Continue to use your credit card perfectly, paying off the balance in full before the due date every month. Keep your utilization ratio low. You will probably have a low credit limit on this first card, so if necessary you can pay off the balance multiple times per month.
You should plan to keep your first credit card open for at least seven years, so choose one without an annual fee, even if it doesn’t offer the most lucrative rewards program.
Step 3: Take out an installment loan (e.g., auto loan) or open additional credit cards.
This last step is optional, but helpful for building credit faster. After using your credit card perfectly for several months or a year, your credit score should be increasing gradually. At this point, you are eligible for debt with better lending terms than before.
If you want to buy a car, it should be possible to get an auto loan if you can’t pay for the car outright. If you do take out an auto loan and make payments on time, it will continue to improve your credit score. Similarly, if you open more credit card accounts, your credit score will temporarily dip, but your utilization ratio should also become lower to raise your credit in the long term.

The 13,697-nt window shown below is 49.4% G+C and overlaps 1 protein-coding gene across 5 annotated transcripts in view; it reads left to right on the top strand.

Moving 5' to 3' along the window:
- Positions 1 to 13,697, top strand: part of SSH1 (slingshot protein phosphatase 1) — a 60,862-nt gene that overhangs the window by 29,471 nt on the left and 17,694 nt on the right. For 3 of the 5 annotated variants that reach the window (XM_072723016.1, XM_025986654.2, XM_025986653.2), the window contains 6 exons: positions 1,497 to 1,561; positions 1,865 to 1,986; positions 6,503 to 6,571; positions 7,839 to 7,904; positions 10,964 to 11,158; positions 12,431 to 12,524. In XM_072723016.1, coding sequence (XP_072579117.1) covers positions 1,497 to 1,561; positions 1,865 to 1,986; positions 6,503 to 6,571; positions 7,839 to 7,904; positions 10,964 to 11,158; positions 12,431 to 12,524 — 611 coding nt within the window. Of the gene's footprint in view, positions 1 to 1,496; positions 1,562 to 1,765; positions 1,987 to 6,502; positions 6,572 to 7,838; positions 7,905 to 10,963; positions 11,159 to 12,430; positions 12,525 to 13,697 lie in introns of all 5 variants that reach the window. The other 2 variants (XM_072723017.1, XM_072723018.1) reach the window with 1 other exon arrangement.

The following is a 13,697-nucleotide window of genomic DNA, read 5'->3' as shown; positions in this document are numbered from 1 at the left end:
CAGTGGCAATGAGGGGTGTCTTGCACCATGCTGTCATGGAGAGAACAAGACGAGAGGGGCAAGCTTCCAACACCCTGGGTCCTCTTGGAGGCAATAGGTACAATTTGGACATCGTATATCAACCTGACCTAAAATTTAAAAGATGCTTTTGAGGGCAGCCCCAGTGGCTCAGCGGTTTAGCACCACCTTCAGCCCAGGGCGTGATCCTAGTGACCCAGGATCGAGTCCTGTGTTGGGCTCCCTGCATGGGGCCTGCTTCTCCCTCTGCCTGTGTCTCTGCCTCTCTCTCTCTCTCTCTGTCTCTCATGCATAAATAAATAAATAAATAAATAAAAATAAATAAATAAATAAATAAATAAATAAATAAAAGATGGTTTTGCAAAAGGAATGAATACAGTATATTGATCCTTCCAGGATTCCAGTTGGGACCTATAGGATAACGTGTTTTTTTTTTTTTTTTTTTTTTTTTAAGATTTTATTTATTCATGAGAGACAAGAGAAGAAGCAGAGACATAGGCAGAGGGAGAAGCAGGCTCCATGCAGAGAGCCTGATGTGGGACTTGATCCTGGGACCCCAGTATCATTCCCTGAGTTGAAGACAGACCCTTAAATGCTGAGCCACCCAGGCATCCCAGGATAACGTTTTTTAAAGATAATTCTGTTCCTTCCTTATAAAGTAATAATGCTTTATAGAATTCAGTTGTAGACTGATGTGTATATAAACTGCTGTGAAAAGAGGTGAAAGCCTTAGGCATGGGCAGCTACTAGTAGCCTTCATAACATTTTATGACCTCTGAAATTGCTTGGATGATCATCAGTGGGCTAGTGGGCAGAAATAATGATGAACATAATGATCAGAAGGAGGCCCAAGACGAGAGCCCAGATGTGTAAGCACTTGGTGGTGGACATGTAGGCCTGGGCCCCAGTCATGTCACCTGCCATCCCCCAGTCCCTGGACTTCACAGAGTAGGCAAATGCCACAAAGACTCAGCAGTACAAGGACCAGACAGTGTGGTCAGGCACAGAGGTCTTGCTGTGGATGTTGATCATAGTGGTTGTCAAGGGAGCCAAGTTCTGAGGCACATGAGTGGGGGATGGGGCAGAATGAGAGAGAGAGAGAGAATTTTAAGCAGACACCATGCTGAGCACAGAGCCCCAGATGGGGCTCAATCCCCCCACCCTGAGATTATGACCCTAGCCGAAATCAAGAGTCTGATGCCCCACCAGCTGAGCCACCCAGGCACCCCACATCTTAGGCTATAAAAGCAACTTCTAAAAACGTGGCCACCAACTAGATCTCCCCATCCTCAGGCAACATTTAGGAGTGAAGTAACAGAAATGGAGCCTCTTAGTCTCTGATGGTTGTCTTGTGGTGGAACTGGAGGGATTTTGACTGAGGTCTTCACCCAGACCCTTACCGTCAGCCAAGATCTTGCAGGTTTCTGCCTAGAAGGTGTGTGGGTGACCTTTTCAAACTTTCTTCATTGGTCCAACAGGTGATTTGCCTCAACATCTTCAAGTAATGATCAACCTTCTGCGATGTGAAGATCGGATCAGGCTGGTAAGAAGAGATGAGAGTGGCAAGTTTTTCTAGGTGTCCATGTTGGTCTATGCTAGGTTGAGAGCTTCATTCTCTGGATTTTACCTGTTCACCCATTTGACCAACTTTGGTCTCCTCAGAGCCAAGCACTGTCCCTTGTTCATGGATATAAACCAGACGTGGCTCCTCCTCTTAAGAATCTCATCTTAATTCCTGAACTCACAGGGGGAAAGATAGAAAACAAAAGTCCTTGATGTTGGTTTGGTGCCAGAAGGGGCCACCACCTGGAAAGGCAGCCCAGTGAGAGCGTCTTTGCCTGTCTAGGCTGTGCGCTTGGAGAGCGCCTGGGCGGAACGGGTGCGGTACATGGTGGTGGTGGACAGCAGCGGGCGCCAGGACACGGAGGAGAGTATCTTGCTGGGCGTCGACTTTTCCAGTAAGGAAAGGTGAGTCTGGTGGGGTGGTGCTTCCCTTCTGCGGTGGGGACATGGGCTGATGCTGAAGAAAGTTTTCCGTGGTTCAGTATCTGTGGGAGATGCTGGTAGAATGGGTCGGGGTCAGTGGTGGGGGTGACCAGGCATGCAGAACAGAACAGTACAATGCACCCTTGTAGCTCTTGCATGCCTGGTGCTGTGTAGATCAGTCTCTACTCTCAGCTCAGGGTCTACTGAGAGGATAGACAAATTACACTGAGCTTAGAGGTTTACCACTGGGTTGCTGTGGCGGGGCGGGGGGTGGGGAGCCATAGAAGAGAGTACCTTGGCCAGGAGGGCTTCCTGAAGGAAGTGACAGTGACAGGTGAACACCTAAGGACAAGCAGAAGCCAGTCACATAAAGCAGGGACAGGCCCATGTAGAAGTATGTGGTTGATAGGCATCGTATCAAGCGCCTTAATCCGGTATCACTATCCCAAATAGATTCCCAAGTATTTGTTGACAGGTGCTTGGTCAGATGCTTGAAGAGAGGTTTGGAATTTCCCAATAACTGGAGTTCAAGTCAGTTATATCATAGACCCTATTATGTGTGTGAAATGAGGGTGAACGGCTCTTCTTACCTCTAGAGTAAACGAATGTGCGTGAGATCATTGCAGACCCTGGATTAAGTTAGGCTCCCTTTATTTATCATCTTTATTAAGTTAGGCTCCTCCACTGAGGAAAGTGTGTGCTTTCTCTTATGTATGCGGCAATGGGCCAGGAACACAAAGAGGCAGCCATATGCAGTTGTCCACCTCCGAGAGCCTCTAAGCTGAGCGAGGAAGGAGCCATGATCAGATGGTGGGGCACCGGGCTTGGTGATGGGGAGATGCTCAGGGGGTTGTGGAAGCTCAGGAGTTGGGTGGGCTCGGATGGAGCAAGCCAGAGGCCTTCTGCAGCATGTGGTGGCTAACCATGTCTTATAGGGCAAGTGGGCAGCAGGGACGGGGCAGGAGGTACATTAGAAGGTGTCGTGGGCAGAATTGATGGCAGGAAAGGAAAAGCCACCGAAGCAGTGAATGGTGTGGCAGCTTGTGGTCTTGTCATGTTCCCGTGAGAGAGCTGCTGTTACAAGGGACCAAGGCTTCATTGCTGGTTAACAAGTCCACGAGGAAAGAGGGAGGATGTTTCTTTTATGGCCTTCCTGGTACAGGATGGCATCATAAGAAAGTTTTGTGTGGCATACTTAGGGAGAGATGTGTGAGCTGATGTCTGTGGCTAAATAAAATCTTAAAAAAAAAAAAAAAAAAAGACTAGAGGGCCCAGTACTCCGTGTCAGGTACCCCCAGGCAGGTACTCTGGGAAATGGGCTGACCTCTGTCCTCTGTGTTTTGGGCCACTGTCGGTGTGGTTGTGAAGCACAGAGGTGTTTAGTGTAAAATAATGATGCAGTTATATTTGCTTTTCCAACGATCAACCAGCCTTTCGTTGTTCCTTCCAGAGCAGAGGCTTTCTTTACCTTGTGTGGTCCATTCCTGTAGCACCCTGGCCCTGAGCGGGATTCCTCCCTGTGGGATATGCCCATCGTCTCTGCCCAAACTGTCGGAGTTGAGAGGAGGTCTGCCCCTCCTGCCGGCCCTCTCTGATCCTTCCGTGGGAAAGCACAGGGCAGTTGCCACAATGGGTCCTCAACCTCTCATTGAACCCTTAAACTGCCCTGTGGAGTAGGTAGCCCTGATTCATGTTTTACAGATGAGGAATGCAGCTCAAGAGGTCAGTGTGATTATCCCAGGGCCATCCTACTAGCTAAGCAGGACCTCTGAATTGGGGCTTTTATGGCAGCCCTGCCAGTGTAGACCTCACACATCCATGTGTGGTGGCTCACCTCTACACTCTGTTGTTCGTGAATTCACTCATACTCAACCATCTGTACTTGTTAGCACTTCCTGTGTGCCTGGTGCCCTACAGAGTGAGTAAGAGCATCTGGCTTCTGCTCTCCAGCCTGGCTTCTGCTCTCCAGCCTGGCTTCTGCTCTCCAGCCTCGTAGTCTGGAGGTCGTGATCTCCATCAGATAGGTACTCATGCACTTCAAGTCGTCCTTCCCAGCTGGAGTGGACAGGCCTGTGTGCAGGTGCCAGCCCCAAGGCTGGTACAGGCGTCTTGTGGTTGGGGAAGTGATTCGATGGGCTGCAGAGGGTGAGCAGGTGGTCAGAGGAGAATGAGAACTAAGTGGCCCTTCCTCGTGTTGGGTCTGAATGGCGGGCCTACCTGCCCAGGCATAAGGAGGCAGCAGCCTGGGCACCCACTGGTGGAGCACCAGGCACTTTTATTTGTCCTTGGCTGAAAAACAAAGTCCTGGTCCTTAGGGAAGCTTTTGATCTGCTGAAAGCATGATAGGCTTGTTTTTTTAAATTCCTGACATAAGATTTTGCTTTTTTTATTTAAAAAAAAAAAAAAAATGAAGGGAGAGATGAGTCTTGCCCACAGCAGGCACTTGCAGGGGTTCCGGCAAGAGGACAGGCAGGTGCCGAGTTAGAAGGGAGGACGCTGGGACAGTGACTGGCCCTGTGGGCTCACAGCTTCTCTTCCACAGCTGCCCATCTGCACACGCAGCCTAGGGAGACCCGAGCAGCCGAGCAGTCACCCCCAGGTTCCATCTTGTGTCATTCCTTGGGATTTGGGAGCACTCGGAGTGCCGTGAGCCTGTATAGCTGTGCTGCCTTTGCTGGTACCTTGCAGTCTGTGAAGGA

But keep in mind why you are trying to build credit in the first place, and don’t harm yourself (e.g., by paying interest on an unnecessary loan or getting in over your head with credit cards) just for the sake of improving your credit score.
How do I build credit over time?
The best ways to build your credit after you first establish credit in the US are to:
1) Continue to pay all your bills on time and in full.
2) Allow time to pass, which will more firmly establish your track record as a responsible borrower and lengthen your credit history.
3) Pay down outstanding installment loans (though not necessarily off completely) and keep your credit utilization ratio low. (It is a myth that you have to carry a balance from month to month on your credit card for it to improve your credit score; in fact, this strategy will depress it.)
International students are not the only graduate students without credit; some domestic students who have avoided student loans and credit cards face the same issue. Just keep in mind your ultimate goal that motivates your desire to establish credit (e.g., qualify for a lease, borrow money for a car at a good interest rate), and don’t take unnecessarily extreme steps with your borrowing simply to achieve a high score. Making on-time payments, holding on to minimal amounts of debt, and time are the best boosters to your credit score.